There you have it, friends. My blog for today. I really do appreciate you stopping by once in a while to catch up on what is going on in my corner of the world. I am absolutely amazed at the fact we get visits from people in so many countries around the world. Even a few that I’m gonna have to look on a map and find out where they’re located.

From January 1 to May4, 2016, we had visitors from an amazing 64 countries in the world. Here is the list in order of frequency, with the visitors from the United States being 20 times as many as the next country:

(1) United States, (2) France, (3) German, (4) United Kingdom, (5) Columbia, (6) Brazil, (7) Spain, (8) Netherlands, (9) India, (10) South Africa, (11) Hungary, (12) (13) Australia, (14) Jamaica, (15) Norway, (16) Italy, (17) Ghana, (18) Switzerland, (19) Finland, and (20) Sweden.

Also:  Ireland, Poland, European Union, Thailand, Philippines, Japan, South Korea, Malaysia, Singapore, Chech Republic, Venezuala, New Zealand, Austria, Portugal, Trinidad & Tobago, Belgium, Israel, Chile, Mexico, Twaiwon, Serbia, Argentina, Puerto Rico, Slovenia, Jordan, Ukraine, Russia, Costa Rica, United Arab Emirates, Iceland, Lebanon, Peru, Mayotte, Turkey, Kuwait, Greece, Sri Lanka, Georgia (Russia), Morocco, British Virgin Islands, Ecuador, Romania, and Vatican City.

What? Vatican City. Yep, Vatican City. Hmmm. Wonder if one of them was the Pope?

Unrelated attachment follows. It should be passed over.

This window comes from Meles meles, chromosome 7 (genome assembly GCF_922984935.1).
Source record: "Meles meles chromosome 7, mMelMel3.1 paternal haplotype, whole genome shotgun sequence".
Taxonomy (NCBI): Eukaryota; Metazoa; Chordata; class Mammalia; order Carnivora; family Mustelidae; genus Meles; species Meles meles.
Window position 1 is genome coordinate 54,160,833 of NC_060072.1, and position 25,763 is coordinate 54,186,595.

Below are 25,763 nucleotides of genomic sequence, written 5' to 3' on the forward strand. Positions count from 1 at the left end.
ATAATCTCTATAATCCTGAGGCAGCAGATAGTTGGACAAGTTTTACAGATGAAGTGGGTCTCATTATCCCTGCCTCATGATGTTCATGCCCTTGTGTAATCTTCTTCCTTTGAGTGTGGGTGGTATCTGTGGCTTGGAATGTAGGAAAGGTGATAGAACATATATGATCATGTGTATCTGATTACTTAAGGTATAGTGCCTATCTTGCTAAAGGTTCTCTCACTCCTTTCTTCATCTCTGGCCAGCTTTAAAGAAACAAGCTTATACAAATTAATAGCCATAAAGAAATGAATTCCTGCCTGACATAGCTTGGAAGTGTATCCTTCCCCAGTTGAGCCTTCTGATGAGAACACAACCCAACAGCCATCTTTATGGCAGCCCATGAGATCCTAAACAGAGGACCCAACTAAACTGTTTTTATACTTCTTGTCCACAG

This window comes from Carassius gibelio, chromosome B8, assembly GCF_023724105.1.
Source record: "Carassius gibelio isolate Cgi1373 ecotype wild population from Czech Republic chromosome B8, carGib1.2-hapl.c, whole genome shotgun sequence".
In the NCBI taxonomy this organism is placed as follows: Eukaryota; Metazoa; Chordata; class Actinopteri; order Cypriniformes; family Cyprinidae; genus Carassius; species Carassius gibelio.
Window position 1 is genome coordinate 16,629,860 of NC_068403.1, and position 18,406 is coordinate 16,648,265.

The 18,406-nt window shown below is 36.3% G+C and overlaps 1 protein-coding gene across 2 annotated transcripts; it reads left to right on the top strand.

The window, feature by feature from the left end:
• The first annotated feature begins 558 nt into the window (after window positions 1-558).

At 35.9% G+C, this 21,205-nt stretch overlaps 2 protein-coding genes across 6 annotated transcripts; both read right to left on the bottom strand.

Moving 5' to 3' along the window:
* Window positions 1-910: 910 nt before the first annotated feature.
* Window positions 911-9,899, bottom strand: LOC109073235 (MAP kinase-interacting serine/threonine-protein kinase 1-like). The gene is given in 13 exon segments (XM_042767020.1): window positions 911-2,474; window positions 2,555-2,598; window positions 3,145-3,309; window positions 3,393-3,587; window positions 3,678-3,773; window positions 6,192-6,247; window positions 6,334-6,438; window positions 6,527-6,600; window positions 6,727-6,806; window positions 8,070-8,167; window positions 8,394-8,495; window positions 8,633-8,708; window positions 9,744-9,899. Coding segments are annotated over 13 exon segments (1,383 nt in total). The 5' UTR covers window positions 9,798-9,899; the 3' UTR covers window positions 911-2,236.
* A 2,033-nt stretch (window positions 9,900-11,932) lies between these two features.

That wide and semi-permanent exposure of my thoughts to others in other cultures is another reason I keep on writing. 

See ya next time.  

 — Stan                Stan Paregien, Storyteller -- 01--D   300 dpi

P.S. The above logo was designed for me by my late sister, Roberta Paregien Fournier, who died in 2015. I miss my littl’ sister a whole bunch almost every day.

Bar  -- 03   Blue with tan and maroon border - created by Stan Paregien - 2015-11-10

 

 

 

Issue 321, The Spiritual Life

The Paregien Journal   –  Issue 321  –  February 2, 2016

Stan Paregien, Editor

 

The Spiritual Life

Welcome, friends, to another issue of The Paregien Journal. This blog falls into the “eclectic” category I suppose, reflecting my personal interest in a whole range of topics. And on this occasion I have gathered a collection of diverse essays under the heading of “The Spiritual Life.”

Spiritual life

These materials are worthy of your consideration no matter what the status of your personal spiritual life. You may be an agnostic, an atheist, a Buddist, a Muslem, Baptist, Presbyterian, Episcopalian or a Hindu. The thoughtful person is always aware of his intellectual short-comings and holds firmly onto what he knows now, pending further information or investigation. That is an honest and commendable way to live.